Diplomat By Design

A rainy-day chat with Ambassador Enrico Nunziata

By Sabrina Fatma Ahmad

Ambassador Enrico Nunziata, the current Italian envoy to Bangladesh, has been instrumental in strengthening the bilateral ties between the two countries, especially in the areas of trade, migration, security and culture.

During his tenure in Bangladesh, Ambassador Nunziata has witnessed some remarkable achievements in the bilateral relations. He was present when Prime Minister Sheikh Hasina visited Italy in 2020 and signed several agreements on economic cooperation, climate change, education and health. He also facilitated the reinsertion of Bangladesh in the list of countries whose nationals can benefit from a quota for work visas in Italy, resulting in more than 12,000 visas issued from 2021-2022. He has been advocating for legal pathways for migration and preventing irregular migration and trafficking.

Ambassador Nunziata has also been keen to promote collaboration in the defense industry, cultural exchange and security matters. He is working on finalizing a memorandum of understanding on cultural programs and another one on security cooperation.

He has also been active on social media, sharing his views and experiences on various aspects of Bangladesh, such as its history, culture, nature and people. He has expressed his admiration and respect for the country’s independence struggle and its development achievements.

With his meaningful tenure in our country coming to an end, MWB dropped in for a cup of coffee at the embassy on Madani Avenue, on a drizzling June afternoon.

BEST FOOT FORWARD

After completing all security protocols and being ushered through a tiny maze of corridors into the sunlit office of the Ambassador, we are greeted by the man himself, dressed in an impeccably cut navy suit that matches his eyes. He walks us through wardrobe options he’s selected for our shoot, settling on Zurhem, who have an ongoing collaboration with Zegna, as a sartorial nod to the theme of the bilateral relationships between our country and his.

“I always had this passion for clothes. I always chose what to wear as a child,” he reminisces, adding that he would always pick his own clothes when his parents took him shopping. “I’m talking about the 70’s, when the families had tailors. Clothes were made by the tailor, not only in shops. Of course, we started to lose this habit by the 80’s. But I remember also choosing the fabric, and the style, and correcting the tailor to make it more for my taste. I always had a passion for that. I think that is important. What you wear, for me clothes are important because they represent the self.” He brings us back to the present by talking about promising fashion designers he has interacted with in Bangladesh, and Bangladeshi designers based abroad, and echoes what several insiders in our apparel sector have said, about the growth in our RMG sector placing us in a position to join the ranks of global tastemakers if we play our cards right.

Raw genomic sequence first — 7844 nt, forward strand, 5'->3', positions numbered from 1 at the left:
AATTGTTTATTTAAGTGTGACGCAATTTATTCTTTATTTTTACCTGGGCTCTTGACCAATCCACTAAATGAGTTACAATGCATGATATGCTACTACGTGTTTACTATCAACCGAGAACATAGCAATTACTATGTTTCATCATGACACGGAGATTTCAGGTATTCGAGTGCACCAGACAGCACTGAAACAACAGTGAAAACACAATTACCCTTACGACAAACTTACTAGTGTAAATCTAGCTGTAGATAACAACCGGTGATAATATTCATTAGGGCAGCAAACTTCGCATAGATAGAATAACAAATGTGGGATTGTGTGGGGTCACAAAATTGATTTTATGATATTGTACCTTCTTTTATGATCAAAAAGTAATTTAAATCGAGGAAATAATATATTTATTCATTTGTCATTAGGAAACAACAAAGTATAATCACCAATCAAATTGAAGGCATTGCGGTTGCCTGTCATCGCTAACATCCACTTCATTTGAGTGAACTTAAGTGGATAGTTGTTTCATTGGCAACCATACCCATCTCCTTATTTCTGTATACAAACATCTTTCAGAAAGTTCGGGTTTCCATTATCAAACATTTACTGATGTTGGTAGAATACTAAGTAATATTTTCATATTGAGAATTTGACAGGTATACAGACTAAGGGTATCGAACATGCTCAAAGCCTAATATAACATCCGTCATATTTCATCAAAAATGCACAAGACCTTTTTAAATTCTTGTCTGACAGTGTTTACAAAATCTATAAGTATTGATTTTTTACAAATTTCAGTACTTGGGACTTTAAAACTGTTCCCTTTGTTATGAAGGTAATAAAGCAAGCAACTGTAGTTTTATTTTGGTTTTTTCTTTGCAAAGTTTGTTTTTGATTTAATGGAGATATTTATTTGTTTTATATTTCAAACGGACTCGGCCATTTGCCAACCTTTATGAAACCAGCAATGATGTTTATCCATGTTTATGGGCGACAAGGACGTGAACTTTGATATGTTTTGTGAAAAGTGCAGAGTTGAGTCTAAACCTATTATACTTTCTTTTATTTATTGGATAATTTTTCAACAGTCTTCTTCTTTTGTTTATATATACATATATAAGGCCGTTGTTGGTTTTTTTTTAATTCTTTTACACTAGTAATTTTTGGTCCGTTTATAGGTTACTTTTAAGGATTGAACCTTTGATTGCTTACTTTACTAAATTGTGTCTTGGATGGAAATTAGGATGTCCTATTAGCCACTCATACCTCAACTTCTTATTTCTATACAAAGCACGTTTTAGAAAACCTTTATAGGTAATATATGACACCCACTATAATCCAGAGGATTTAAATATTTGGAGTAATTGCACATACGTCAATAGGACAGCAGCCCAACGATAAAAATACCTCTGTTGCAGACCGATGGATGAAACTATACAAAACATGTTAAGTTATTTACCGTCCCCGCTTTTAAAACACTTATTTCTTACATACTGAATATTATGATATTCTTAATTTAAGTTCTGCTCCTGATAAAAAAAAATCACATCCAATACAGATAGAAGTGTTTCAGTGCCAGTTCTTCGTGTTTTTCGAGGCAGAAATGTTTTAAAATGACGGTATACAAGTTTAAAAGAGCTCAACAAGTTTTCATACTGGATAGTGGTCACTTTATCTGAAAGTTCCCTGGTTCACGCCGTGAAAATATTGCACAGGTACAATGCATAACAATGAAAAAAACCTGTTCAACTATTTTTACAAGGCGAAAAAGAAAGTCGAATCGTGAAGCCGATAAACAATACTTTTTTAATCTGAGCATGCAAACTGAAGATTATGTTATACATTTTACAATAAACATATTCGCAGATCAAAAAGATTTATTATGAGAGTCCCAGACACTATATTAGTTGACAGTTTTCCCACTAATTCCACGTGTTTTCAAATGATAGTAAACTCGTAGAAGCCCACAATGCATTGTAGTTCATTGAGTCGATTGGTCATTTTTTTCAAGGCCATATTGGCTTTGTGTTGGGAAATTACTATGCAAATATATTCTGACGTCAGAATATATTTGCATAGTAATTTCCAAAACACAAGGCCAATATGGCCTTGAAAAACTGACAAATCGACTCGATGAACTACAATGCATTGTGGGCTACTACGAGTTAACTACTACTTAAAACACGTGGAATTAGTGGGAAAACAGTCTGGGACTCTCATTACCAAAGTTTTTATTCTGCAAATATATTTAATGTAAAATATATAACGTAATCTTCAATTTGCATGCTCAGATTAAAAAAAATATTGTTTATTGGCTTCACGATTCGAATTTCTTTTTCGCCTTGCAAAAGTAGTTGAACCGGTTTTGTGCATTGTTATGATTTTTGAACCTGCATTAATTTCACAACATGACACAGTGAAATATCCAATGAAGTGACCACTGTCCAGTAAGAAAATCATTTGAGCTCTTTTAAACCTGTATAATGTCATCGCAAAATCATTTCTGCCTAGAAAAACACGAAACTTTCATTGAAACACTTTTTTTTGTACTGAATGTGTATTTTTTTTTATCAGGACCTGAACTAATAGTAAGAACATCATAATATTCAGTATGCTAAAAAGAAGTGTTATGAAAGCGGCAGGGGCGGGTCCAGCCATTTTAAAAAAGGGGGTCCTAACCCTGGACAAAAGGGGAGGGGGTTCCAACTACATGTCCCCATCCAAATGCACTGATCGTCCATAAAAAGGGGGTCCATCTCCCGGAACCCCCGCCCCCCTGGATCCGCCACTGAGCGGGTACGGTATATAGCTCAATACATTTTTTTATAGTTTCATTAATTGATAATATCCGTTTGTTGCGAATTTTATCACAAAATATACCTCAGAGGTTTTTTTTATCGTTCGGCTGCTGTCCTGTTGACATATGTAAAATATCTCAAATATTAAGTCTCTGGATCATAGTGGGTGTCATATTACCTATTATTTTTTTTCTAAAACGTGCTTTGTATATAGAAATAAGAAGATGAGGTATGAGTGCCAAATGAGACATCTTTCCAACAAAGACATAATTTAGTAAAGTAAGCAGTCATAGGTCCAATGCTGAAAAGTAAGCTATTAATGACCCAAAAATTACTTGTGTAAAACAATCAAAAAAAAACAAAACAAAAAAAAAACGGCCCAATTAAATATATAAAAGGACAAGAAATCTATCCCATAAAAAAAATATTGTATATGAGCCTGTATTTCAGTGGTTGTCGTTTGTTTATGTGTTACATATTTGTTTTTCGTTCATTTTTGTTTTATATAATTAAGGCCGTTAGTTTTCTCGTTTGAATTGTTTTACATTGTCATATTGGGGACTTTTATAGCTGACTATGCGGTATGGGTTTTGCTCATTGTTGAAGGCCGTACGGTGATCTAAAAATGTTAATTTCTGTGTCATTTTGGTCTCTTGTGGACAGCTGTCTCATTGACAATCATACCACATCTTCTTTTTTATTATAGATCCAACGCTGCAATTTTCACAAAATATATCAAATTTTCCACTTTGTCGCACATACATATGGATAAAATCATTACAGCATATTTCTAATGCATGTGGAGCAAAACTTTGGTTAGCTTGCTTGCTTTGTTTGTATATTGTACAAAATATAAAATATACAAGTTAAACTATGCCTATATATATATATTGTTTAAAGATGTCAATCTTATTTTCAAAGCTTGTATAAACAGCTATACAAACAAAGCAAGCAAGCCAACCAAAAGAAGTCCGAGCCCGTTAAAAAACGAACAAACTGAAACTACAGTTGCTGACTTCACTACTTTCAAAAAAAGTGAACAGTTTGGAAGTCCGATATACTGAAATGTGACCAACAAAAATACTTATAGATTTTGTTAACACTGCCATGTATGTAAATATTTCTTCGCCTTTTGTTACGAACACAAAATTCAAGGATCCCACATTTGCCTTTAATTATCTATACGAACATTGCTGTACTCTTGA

He politely tries to mask his wince as I butcher the pronunciation of ‘sprezzatura’ and answers the question I ask about his opinion on how Bangladesh can find its unique voice as global influencers of style. “Be authentic” he replies, adding that it is important to be aware of one’s own story and purpose when making choices, which ultimately gives one a unique style.

A VISION

Steaming cups of espresso arrive, prompting a discussion on coffee culture. Ambassador Nunziata talks about his three cups a day routine, about the joy of finding Lavazza coffee in Dhaka, which allowed him to sip a taste of home, about how for Italians, a quickly downed espresso to start the day is a very solitary act, and about enjoying the coffee served at the cafeteria at the Drik gallery. As the conversation begins to turn nostalgic, it’s time to push the clock back even further, to the beginning of the Ambassador’s journey into diplomacy.
“I was a very curious kid. And I was very active. Already very sociable”, he recalls. The last of four children, a young Enrico Nunziata felt an urge to keep up with his older brother and two older sisters, so he was always trying to read above his level, push himself to learn faster, to be able to communicate with the teenagers always populating the house he grew up in. A good memory helped; he entertains us with anecdotes of being fascinated by maths and science and being able to remember the names of all the bones, which he learned while studying anatomy. The Ambassador readily admits he enjoyed the spotlight, so he was always taking initiative, making friends, singing and acting in school.

The idea of becoming a diplomat came as he grew into a contemplative teen; an odd notion for someone who had no diplomats in the family to think of as role models. But once the idea took root, he researched on the subjects he would need to study, and the skills he would have to cultivate in order to become a diplomat. His Excellency has a degree in political science from the Eastern University Institute in Naples.

“In this job, and with any job, you have to be creative. There are rules you have to follow, of course, but you have to add something of yourself, add value , and make it yours, and make the job evolve, with other people that represent your generation, because it has to be a collaboration for meaningful evolution”